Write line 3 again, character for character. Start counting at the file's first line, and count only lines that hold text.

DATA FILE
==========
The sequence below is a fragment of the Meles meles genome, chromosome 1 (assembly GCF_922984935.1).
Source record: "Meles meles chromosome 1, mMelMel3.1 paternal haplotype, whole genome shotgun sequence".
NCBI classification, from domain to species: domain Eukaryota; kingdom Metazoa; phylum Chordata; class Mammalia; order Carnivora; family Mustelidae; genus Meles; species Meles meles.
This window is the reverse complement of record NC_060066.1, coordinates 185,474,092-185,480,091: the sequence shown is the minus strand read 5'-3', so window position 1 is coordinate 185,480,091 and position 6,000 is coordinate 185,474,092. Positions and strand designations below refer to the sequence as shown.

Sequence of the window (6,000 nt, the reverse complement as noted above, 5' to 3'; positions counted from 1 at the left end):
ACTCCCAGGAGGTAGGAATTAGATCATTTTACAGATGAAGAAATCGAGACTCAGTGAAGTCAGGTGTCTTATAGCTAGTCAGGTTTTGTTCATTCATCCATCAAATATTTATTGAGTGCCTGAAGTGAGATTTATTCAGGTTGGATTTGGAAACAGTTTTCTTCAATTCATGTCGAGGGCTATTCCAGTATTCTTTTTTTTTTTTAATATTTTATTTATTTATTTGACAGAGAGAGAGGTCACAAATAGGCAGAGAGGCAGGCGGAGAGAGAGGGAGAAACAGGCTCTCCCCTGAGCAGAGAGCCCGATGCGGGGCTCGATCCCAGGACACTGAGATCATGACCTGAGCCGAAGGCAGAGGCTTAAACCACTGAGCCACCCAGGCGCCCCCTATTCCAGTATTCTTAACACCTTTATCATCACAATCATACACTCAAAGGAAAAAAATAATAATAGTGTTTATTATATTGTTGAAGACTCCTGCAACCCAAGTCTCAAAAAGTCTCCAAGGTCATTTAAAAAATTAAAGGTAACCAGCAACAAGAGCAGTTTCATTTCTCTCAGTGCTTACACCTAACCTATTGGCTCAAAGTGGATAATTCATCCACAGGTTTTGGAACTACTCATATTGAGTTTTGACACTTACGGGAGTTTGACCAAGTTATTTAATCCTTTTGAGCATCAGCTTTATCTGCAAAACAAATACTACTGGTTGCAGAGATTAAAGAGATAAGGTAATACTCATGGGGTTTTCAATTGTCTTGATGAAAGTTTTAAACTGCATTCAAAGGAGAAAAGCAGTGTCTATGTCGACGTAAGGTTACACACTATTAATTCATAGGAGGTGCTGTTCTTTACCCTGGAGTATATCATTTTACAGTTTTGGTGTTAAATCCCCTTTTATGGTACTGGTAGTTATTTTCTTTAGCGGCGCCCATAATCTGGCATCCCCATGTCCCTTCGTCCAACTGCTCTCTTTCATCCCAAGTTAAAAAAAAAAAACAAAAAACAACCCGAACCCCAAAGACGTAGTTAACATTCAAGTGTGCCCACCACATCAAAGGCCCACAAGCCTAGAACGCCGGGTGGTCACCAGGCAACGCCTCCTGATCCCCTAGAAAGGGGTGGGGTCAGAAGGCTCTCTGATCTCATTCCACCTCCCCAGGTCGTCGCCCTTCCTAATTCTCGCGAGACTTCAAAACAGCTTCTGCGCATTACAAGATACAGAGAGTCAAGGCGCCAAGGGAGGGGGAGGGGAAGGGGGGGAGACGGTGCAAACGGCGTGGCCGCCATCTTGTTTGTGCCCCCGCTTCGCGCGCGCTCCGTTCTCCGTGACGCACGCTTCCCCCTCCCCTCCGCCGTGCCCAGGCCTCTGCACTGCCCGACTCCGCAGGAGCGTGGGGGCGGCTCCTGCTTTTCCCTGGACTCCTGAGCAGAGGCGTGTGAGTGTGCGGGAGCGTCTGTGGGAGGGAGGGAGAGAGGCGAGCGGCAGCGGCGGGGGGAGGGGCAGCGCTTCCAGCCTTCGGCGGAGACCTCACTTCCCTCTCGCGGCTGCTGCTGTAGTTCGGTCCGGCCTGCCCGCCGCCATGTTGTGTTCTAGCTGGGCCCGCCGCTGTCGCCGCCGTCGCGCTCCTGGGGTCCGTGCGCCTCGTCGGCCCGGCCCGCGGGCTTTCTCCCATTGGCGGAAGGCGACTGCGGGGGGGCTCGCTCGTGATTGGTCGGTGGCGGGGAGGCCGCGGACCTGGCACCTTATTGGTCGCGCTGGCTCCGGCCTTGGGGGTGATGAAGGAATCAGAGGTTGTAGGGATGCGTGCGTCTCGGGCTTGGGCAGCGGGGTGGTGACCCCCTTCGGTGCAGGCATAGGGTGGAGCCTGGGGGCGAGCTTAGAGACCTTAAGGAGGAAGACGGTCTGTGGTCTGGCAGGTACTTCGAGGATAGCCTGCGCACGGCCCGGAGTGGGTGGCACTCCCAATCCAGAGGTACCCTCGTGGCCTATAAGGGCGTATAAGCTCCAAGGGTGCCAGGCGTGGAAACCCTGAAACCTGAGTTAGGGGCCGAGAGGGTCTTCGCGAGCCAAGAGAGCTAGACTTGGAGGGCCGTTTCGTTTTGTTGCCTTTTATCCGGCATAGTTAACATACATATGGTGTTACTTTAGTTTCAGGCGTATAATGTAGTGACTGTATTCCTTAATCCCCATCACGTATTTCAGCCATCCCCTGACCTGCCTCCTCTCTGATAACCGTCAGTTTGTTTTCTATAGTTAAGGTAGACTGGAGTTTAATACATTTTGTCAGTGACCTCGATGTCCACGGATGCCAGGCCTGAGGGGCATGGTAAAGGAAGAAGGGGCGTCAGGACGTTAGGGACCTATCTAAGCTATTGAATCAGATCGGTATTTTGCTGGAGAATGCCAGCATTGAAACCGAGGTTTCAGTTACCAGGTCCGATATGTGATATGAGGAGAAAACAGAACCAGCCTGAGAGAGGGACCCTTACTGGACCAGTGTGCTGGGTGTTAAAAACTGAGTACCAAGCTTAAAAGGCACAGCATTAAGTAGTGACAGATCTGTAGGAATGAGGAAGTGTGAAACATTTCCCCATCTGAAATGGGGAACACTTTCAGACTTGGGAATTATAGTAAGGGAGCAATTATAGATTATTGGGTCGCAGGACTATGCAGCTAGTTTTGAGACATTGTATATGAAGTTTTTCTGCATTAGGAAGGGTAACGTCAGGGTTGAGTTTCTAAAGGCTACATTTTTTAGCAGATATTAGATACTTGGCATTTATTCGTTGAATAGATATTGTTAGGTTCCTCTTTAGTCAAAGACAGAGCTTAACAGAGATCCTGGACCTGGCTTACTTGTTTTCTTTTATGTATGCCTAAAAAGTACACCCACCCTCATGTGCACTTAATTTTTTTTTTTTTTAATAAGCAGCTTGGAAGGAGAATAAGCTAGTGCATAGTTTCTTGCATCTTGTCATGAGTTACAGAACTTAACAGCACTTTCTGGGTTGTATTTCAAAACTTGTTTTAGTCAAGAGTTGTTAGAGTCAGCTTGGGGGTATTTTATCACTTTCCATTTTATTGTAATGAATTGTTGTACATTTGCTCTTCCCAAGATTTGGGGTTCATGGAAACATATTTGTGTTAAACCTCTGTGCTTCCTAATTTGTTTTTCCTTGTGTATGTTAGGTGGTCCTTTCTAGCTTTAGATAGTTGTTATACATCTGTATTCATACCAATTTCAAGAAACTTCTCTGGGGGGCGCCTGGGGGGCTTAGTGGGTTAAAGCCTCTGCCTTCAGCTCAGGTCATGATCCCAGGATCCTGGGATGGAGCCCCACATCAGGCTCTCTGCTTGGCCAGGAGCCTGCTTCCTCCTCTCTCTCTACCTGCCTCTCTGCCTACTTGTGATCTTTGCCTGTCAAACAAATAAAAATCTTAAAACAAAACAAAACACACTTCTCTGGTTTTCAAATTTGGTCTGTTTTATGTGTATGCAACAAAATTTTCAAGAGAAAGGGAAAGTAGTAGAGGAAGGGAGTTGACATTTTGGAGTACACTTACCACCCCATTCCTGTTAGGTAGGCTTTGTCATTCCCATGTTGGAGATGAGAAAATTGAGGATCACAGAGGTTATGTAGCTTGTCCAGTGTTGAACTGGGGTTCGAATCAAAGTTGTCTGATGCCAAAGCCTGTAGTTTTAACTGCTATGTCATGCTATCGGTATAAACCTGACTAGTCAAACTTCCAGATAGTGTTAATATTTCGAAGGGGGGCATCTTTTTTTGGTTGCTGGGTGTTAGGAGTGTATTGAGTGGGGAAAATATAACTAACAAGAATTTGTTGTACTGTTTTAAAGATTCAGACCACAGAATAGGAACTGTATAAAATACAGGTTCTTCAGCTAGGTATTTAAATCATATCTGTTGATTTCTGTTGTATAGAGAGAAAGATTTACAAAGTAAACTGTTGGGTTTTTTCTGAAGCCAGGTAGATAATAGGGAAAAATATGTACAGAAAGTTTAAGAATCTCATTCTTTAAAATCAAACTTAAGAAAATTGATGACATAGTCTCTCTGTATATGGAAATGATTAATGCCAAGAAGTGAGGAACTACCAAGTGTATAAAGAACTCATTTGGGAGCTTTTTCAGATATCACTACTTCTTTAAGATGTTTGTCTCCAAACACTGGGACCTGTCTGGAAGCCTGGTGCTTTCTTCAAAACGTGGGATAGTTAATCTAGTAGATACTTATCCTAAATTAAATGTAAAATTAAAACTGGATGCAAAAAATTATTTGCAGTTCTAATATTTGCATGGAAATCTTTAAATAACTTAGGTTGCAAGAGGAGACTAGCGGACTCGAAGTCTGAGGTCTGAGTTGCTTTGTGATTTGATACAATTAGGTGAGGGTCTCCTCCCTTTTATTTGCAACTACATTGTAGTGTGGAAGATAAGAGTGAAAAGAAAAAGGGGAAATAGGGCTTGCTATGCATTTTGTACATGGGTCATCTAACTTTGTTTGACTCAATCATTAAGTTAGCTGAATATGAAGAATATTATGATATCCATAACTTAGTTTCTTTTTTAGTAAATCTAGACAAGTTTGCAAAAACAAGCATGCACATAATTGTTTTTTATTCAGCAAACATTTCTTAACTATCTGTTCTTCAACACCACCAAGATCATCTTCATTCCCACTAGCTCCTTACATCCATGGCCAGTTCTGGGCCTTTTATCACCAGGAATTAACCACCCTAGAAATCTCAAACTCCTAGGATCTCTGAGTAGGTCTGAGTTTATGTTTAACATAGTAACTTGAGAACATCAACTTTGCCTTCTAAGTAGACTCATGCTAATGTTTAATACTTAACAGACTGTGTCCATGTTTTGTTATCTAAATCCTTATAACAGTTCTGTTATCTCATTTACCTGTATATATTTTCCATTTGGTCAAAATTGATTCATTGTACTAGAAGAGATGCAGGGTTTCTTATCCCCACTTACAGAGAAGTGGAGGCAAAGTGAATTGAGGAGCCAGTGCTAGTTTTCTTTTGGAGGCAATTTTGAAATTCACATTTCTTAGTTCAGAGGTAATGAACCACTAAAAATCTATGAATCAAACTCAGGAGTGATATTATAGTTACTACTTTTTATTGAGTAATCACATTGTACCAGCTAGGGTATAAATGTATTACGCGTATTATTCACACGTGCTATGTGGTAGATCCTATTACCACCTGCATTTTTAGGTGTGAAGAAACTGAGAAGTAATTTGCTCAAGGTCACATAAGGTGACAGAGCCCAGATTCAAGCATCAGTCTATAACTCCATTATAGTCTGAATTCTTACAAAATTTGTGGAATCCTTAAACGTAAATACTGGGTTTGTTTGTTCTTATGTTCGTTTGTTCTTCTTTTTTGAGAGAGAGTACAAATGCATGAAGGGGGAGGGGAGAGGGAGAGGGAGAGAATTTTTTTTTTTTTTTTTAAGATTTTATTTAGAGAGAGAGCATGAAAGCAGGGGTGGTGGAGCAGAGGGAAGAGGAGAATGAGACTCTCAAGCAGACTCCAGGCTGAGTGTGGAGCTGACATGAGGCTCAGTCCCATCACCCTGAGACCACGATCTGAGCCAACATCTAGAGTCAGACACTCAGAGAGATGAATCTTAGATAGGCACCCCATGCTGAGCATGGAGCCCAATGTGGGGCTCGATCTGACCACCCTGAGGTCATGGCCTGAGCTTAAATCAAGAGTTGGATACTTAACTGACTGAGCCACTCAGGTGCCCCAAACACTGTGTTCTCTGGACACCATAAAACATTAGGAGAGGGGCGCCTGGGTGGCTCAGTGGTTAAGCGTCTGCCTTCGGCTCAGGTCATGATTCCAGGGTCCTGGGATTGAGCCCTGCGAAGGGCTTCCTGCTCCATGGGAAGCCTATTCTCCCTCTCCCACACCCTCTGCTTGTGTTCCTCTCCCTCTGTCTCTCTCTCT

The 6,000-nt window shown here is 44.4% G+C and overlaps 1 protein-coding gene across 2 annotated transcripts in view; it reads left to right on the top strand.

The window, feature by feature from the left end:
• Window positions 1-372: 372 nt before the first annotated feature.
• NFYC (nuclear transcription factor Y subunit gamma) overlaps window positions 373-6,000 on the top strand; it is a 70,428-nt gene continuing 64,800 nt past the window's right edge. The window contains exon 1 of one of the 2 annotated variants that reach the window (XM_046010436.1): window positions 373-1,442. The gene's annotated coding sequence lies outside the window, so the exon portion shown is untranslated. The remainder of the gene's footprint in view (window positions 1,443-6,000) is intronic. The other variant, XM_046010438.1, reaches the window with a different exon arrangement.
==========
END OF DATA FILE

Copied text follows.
NCBI classification, from domain to species: domain Eukaryota; kingdom Metazoa; phylum Chordata; class Mammalia; order Carnivora; family Mustelidae; genus Meles; species Meles meles.